Gastric Bypass has historically been the most widespread procedure for morbid obesity. It has proven effective on the long term, as it has been performed for almost 50 years.
How It Works
In Gastric Bypass, a part of the stomach is disconnected from the majority of the stomach and then connected to the small intestine, only slightly farther down (100-150 cm). As a result, the body absorbs fewer calories causing the patient to feel satiety, thus lose weight.
The procedure takes around an hour and a half to two hours and a half. The patient is discharged after two days and the full recovery takes a week.
- The patient loses 70-80% of the excess weight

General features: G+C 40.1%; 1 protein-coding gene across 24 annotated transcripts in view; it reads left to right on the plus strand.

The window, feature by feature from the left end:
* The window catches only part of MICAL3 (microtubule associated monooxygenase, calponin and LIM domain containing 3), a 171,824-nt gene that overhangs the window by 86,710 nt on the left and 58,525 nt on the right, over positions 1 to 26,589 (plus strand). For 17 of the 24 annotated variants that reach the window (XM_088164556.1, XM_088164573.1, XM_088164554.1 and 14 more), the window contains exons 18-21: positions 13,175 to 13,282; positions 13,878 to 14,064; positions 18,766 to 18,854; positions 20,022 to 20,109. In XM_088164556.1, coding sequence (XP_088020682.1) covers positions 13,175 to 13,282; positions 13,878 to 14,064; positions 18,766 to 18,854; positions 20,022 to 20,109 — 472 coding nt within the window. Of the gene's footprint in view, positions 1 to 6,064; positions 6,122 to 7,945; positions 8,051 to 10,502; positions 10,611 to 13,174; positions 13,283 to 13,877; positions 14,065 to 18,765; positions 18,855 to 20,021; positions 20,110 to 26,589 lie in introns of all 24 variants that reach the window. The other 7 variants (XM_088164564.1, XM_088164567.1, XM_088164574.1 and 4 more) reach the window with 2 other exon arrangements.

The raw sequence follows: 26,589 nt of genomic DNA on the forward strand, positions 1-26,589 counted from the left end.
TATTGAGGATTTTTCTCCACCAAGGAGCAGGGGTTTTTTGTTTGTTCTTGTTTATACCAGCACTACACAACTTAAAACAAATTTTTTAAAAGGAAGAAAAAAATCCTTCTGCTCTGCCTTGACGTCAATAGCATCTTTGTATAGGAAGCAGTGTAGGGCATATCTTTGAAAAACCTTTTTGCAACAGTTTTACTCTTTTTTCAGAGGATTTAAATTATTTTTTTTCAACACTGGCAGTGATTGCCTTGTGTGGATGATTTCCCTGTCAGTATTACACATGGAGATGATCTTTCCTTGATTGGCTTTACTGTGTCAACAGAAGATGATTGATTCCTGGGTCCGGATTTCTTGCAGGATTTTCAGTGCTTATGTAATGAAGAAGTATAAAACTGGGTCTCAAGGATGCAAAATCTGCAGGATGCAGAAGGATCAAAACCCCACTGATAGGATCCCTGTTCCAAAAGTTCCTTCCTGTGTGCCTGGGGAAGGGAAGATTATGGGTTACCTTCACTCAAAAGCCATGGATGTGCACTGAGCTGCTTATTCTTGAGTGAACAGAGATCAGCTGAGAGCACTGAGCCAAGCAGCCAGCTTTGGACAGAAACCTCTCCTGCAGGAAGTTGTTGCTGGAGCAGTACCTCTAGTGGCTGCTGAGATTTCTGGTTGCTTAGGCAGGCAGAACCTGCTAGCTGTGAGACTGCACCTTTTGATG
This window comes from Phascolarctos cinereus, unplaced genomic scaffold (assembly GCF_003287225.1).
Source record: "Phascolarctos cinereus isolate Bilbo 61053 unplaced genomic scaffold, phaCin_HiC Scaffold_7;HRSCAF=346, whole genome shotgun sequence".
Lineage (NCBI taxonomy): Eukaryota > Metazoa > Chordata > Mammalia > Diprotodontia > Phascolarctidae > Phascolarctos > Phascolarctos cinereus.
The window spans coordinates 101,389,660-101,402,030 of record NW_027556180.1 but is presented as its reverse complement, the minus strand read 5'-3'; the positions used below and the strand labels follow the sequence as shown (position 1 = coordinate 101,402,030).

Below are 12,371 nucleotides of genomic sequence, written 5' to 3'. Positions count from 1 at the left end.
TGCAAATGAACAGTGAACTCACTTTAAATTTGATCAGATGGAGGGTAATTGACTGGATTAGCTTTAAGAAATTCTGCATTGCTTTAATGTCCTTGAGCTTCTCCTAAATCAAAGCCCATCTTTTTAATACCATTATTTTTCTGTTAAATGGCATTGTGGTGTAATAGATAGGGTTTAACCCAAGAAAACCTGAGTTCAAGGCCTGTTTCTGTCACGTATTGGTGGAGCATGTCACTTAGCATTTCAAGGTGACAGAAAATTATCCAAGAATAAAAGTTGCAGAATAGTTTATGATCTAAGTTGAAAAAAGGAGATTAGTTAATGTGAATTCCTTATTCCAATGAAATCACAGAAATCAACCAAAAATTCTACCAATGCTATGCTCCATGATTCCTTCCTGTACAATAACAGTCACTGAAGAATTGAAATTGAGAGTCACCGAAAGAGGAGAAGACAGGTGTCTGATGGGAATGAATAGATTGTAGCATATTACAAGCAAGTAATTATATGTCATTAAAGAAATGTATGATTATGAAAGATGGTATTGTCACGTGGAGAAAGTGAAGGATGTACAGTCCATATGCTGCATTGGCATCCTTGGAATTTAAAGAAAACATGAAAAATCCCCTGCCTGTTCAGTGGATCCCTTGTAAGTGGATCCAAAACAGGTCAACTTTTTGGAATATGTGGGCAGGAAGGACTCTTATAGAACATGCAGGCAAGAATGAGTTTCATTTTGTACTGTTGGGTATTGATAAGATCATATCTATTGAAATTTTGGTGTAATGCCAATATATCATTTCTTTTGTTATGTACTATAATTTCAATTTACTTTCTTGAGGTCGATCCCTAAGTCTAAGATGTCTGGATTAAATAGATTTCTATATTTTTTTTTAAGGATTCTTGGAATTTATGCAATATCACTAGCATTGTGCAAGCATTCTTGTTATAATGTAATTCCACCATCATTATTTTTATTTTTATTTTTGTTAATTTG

- Up to 80% lower blood sugar, up to 90% lower blood pressure, and up to 95% lower cholesterol levels
- Highly safe with short recovery period
- It is likely that the patient will feel nausea or vomiting of various intensities, lightheadedness, sweating, and palpitations, which may last six months to two years
- Hernias and bowel obstruction by 3-5% could occur
- Nutritional deficiencies; which requires adherence to life-long vitamin/mineral supplementation
The Gastric Bypass changes the anatomical form of the digestive tract, which leads to poor absorption of food. This causes the patient to adhere to life-long supplementation and constant medical guidance.
- The patient should have three regular meals in addition to one meal rich in protein
- The patient should ensure that he/she gets enough fluids throughout the day
- The patient should chew his/her food well enough
- The patient should eat soft foods for a month after the surgery
- The patient should stop eating once he/she feels satiety
- The patient should exercise regularly